The Nauru Detention Centre Fires

on Sunday July 21st 2013 highlights the Australian Authorities inability to come to grips with the need to build Detention Centre Accommodation Buildings that cannot readily be set on fire by simply using Cigarette lighters to light the highly flammable Expanded Polystyrene “EPS” building panels these buildings are made from.

In this case at Nauru the inmates of the centre were refugee boat people, they did not have access to the amount of fuel it would take to cause this amount of damage had the buildings been made of normal building materials, The inmates made sure to evacuate all the buildings prior to lighting the fires, otherwise the death toll would have been catastrophic, they were well aware that the fuel was lodged in the building panels themselves and they only had to use cigarette lighters to ignite this fuel i.e. the Polystyrene Core.
This same procedure have been used in Detention Centres for  a decade now  starting with the numerous fires in 2003  where 5 detention Centres were set alight over Christmas 2003, most burning simultaneous as the inmates of the various camps – Baxter in South Australia on December 27th 2003 quickly followed by Port Headland – Woomera – Christmas Island  – and Villawood in Sydney, the various detention centre camp inmates simply called each other on mobile phones with instructions on how to tear the metal sheeting of the panels in a corner of the panels (you can do this with your bare hands) then simply setting the Polystyrene alight with a cigarette lighter.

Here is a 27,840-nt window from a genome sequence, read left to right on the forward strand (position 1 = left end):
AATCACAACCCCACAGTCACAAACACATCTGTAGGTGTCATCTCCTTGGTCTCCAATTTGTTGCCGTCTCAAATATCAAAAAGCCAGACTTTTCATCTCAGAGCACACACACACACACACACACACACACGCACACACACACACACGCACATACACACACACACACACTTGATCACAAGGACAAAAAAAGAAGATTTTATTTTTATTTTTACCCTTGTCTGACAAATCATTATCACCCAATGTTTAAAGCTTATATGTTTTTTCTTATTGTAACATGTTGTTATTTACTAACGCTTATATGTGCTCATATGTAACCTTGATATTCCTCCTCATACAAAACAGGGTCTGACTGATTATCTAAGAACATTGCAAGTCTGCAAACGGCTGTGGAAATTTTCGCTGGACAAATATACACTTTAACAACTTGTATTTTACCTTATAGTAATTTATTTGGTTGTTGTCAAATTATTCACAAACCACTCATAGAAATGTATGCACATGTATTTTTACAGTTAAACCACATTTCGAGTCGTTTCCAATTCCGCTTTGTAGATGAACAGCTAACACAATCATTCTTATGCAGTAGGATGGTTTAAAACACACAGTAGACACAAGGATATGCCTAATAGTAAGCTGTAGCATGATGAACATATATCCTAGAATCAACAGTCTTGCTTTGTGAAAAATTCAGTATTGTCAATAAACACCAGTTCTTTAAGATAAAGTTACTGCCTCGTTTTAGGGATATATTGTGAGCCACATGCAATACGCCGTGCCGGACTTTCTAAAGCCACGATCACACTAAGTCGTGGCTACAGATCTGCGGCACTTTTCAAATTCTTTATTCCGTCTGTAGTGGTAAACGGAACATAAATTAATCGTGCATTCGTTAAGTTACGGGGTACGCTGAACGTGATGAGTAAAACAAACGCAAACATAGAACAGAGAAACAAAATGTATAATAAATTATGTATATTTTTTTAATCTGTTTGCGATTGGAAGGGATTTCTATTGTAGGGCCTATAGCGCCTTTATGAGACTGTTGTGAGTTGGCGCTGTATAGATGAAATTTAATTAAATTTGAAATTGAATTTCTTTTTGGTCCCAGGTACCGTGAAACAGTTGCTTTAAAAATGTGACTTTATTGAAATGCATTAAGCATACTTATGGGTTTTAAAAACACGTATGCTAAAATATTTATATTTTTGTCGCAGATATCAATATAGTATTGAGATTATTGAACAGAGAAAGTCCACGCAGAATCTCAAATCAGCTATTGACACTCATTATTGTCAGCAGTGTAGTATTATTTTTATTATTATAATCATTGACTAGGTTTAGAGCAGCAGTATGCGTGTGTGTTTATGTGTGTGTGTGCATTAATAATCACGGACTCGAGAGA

More Fires followed again at the Baxter facility on November 2005 – Villawood Sydney again on April 20th 2011 – Darwin August 31st 2011, I may have missed some however it is mind boggling that The Australian Government again allowed a detention centre to be build using exactly the same fire hazardous Polystyrene materials that burnt down the numerous detention centres as recorded here, when Authorities would have known quite well why they were so easy to destroy.

The cost to the Australians Tax Payers runs into Billions of Dollars.

So what begs the Question is:

  1. Why did the Australian Government allow these hazardous Polystyrene building products to be used on a Government project in Nauru in 2013?
  2. It was reported that Insurance was paid out on the Fire in Nauru, when it is a well-known fact that Insurance companies refuse to pay out on Polystyrene insulated commercial buildings. This has been the case for a number of years now resulting in major manufacturers of Cold-rooms having been forced to cease manufacturing Cold-rooms with Polystyrene cores and having to use the far more expensive  Fire safe product of PIR Polyurethane as the core.
  3. What building materials are to be used for the re-building of the Nauru detention centre camps this time, materials that will not burn or the same Polystyrene building panels as usual, with no regard for the subsequent cost of rebuilding the camps when they are burnt down again ?.

Tonny Bergqvist